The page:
Background. Aerobic training somewhat corrects endothelial dysfunction in patients with coronary artery disease (CAD), but the most effective form of exercise is still unclear; therefore, the purpose of the present study was to investigate the effect of 8 weeks of continuous aerobic exercise on serum vascular endothelial growth factor (VEGF) as an angiogenic factor and endostatin (ES) as an angiostatic factor in male rats with coronary artery disease.
Methods. The subjects of the present experimental study were 30 healthy male 2-months old Wistar rats divided into three groups: the experimental group, the control group with coronary artery disease, and the healthy control group. After rupturing 20 of the rats by isoproterenol, 10 rats in the experimental group performed eight weeks of continuous aerobic exercise on a treadmill, with an incremental intensity of 50% in the first session to 78% in the last session, whereas both control groups did not exercise. Seventy-two hours after the final training session, blood samples were taken for serum VEGF and ES indices, and one-way ANOVA with Scheffer posthoc tests was used to compare the mean of variables among the studied groups.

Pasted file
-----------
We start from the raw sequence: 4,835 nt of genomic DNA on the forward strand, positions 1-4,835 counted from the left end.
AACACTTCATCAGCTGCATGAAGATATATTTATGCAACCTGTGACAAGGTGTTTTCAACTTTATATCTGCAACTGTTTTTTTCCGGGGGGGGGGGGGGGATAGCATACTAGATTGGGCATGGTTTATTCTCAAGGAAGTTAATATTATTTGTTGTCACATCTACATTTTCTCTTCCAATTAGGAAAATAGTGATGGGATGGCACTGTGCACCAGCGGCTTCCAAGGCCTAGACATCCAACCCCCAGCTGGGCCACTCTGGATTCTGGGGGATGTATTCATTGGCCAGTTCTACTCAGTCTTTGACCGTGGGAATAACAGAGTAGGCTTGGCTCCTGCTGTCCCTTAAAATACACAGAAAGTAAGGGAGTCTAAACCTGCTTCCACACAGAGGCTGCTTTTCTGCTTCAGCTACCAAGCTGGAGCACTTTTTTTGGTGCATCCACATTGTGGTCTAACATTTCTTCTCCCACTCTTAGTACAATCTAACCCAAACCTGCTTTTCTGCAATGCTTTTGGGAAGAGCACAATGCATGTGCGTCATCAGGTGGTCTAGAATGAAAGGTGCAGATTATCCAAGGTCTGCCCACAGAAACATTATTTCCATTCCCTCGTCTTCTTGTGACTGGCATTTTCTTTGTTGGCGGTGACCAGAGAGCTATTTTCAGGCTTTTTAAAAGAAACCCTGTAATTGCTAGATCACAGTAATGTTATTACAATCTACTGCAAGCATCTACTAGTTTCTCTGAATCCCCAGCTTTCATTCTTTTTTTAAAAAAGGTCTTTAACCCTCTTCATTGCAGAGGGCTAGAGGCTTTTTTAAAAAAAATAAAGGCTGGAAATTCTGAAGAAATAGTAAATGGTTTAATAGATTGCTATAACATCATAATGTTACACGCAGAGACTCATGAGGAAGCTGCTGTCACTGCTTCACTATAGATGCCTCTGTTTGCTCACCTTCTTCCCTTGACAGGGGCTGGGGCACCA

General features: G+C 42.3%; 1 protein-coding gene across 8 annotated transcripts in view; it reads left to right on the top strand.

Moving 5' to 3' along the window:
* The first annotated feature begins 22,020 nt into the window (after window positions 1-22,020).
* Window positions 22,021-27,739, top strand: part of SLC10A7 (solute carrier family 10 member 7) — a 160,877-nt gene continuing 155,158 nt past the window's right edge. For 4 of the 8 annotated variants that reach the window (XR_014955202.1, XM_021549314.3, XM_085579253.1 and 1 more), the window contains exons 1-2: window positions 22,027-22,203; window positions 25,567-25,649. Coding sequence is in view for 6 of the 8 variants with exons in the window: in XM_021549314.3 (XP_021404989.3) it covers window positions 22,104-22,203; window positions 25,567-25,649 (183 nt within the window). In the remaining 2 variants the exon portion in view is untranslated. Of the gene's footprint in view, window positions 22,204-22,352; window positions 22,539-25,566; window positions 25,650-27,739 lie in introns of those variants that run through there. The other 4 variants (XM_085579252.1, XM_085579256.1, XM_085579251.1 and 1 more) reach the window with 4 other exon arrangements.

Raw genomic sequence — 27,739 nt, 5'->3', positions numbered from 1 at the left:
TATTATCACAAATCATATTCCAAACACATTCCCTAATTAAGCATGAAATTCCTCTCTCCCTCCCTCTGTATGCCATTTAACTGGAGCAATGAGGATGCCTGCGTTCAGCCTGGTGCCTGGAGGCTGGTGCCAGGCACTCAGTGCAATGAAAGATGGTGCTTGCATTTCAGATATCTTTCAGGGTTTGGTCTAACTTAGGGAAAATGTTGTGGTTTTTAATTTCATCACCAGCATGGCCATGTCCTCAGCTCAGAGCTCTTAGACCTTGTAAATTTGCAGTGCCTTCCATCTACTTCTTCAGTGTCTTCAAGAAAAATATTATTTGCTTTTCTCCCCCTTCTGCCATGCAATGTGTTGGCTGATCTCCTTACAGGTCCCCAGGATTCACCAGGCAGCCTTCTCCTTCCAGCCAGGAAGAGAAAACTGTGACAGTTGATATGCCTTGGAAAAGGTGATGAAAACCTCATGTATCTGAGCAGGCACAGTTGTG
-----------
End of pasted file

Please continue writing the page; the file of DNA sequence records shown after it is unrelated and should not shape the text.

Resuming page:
Results. The results showed that discontinuous aerobic exercise could increase the blood VEGF in rats with coronary artery disease (P≤0.01), while there was no difference in the level of endostatin in the experimental group compared with control groups (P>0.05).
Conclusion. It seems that continuous aerobic exercises can be used in the rehabilitation of patients with coronary artery disease and might be effective in the process of angiogenesis.